Opens Fri June 18
Valentin (Rodrigo Noya) is a movie character with whom we are well acquainted: a precocious, abnormally intelligent eight-year-old whose joyously naive plans and dreams make the adults in his life seem like dreary, embittered dullards. In the hands of writer/director Alejandro Agresti, this cliche premise is more palatable than usual, defying convention to the very end, where it finally lays down and admits defeat.
Valentin is filmed in gorgeous, dark, shimmering colors that look aged, as if the movie was made 30 years ago. The story, in fact, takes place in late-1960s Buenos Aires, a time and place troubled by Che Guevera backlash and anti-Semitism. Valentin's too-cute Buddy Holly glasses and unending river of simple-yet-profound witticisms are tempered by an underlying current of ugly Jewish prejudice infused in him by the outside world.
Agresti's cast of supporting characters also defies expectation. Valentin lives with his grandmother (Carmen Maura), a moody woman plagued by bouts of muddled senility. Within their dim, old person-esque apartment Valentin pines away for a mother he never knew, hoping fervently that one of his neglectful father's (played by Agresti himself) many girlfriends will pan out into a legitimate maternal figure.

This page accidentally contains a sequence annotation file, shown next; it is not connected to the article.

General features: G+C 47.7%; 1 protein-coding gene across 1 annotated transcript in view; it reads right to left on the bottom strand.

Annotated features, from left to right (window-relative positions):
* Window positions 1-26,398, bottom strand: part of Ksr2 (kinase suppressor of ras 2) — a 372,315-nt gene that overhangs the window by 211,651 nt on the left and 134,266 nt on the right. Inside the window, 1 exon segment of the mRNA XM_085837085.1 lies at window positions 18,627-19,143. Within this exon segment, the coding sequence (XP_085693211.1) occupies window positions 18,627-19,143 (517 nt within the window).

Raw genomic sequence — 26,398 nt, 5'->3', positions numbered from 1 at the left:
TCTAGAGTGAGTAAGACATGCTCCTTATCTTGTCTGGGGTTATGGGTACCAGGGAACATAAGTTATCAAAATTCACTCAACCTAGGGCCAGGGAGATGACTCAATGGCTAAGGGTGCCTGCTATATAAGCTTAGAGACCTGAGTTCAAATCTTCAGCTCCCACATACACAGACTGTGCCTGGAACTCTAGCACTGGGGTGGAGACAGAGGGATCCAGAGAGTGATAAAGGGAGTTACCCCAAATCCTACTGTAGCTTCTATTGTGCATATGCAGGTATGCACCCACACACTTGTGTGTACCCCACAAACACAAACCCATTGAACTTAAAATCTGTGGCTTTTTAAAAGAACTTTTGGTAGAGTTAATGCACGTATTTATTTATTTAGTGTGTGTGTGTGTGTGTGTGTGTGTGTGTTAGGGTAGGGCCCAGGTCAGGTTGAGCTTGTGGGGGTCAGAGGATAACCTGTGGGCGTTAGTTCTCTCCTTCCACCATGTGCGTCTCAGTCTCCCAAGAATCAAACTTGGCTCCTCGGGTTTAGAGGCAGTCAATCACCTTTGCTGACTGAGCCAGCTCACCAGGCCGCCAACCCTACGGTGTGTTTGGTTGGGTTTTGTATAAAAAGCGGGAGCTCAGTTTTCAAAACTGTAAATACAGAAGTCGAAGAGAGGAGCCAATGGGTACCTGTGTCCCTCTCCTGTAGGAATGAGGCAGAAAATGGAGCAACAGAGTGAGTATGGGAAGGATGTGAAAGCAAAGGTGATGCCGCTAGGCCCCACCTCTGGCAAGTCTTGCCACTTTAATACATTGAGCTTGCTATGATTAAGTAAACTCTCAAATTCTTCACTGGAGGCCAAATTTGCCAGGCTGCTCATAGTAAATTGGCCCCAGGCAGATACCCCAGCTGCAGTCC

Tossed into this mix is the obligatory neighbor figure Rufo (Mex Urtizberea). Every movie like this has a character like Rufo: the eccentric, usually lonely next-door artist who befriends the kid in question and gives him sanctuary from his crazy existence. Agresti handles Rufo with the cloying predictability of a Chris Columbus film. Of course Rufo is the Jew who will forever change Valentin's ingrained prejudices, and of course Valentin will make it his mission to improve Rufo's life, and succeed as only a driven eight-year-old movie kid can. In a movie that battles formula to the very end, Rufo's story is the final and decisive victory in the enemy's favor.